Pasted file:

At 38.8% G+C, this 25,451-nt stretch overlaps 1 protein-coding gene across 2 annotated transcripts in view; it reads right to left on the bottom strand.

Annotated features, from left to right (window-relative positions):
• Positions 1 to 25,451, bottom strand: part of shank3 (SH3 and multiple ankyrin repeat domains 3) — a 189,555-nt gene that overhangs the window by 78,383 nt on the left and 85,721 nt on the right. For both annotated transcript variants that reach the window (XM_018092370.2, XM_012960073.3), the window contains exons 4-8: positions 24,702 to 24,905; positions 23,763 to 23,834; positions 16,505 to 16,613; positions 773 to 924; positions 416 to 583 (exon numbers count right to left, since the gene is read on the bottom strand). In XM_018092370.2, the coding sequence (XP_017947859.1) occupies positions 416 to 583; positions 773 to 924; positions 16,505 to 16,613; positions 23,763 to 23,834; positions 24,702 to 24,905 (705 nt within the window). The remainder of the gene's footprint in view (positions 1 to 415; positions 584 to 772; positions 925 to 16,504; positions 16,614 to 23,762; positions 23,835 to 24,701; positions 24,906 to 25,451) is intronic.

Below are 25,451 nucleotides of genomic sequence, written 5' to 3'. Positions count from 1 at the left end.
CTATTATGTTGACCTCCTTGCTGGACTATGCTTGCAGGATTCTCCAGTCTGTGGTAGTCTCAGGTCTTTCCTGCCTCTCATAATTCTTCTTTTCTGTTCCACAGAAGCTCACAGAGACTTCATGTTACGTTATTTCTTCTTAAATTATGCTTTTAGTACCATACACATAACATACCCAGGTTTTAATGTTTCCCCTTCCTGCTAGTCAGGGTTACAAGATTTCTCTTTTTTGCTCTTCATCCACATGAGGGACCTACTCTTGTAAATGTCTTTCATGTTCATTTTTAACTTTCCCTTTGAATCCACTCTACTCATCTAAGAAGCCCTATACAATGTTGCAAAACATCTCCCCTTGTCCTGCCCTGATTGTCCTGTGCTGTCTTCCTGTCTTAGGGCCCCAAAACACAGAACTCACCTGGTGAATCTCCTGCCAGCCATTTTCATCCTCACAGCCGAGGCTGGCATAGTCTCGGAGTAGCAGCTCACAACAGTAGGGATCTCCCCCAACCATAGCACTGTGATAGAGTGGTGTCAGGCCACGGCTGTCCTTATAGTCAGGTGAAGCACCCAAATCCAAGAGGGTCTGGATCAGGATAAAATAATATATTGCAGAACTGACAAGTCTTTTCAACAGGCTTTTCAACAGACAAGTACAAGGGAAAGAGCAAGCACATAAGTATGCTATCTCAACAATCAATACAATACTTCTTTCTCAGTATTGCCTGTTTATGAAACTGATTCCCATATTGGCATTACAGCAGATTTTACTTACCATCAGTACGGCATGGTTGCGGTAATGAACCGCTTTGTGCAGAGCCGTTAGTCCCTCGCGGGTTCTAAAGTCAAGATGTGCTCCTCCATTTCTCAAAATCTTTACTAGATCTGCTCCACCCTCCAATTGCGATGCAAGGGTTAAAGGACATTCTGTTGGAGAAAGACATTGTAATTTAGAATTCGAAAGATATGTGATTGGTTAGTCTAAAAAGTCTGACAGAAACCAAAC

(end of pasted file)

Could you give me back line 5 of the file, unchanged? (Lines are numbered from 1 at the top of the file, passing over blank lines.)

CTATTATGTTGACCTCCTTGCTGGACTATGCTTGCAGGATTCTCCAGTCTGTGGTAGTCTCAGGTCTTTCCTGCCTCTCATAATTCTTCTTTTCTGTTCCACAGAAGCTCACAGAGACTTCATGTTACGTTATTTCTTCTTAAATTATGCTTTTAGTACCATACACATAACATACCCAGGTTTTAATGTTTCCCCTTCCTGCTAGTCAGGGTTACAAGATTTCTCTTTTTTGCTCTTCATCCACATGAGGGACCTACTCTTGTAAATGTCTTTCATGTTCATTTTTAACTTTCCCTTTGAATCCACTCTACTCATCTAAGAAGCCCTATACAATGTTGCAAAACATCTCCCCTTGTCCTGCCCTGATTGTCCTGTGCTGTCTTCCTGTCTTAGGGCCCCAAAACACAGAACTCACCTGGTGAATCTCCTGCCAGCCATTTTCATCCTCACAGCCGAGGCTGGCATAGTCTCGGAGTAGCAGCTCACAACAGTAGGGATCTCCCCCAACCATAGCACTGTGATAGAGTGGTGTCAGGCCACGGCTGTCCTTATAGTCAGGTGAAGCACCCAAATCCAAGAGGGTCTGGATCAGGATAAAATAATATATTGCAGAACTGACAAGTCTTTTCAACAGGCTTTTCAACAGACAAGTACAAGGGAAAGAGCAAGCACATAAGTATGCTATCTCAACAATCAATACAATACTTCTTTCTCAGTATTGCCTGTTTATGAAACTGATTCCCATATTGGCATTACAGCAGATTTTACTTACCATCAGTACGGCATGGTTGCGGTAATGAACCGCTTTGTGCAGAGCCGTTAGTCCCTCGCGGGTTCTAAAGTCAAGATGTGCTCCTCCATTTCTCAAAATCTTTACTAGATCTGCTCCACCCTCCAATTGCGATGCAAGGGTTAAAGGACATTCTGTTGGAGAAAGACATTGTAATTTAGAATTCGAAAGATATGTGATTGGTTAGTCTAAAAAGTCTGACAGAAACCAAAC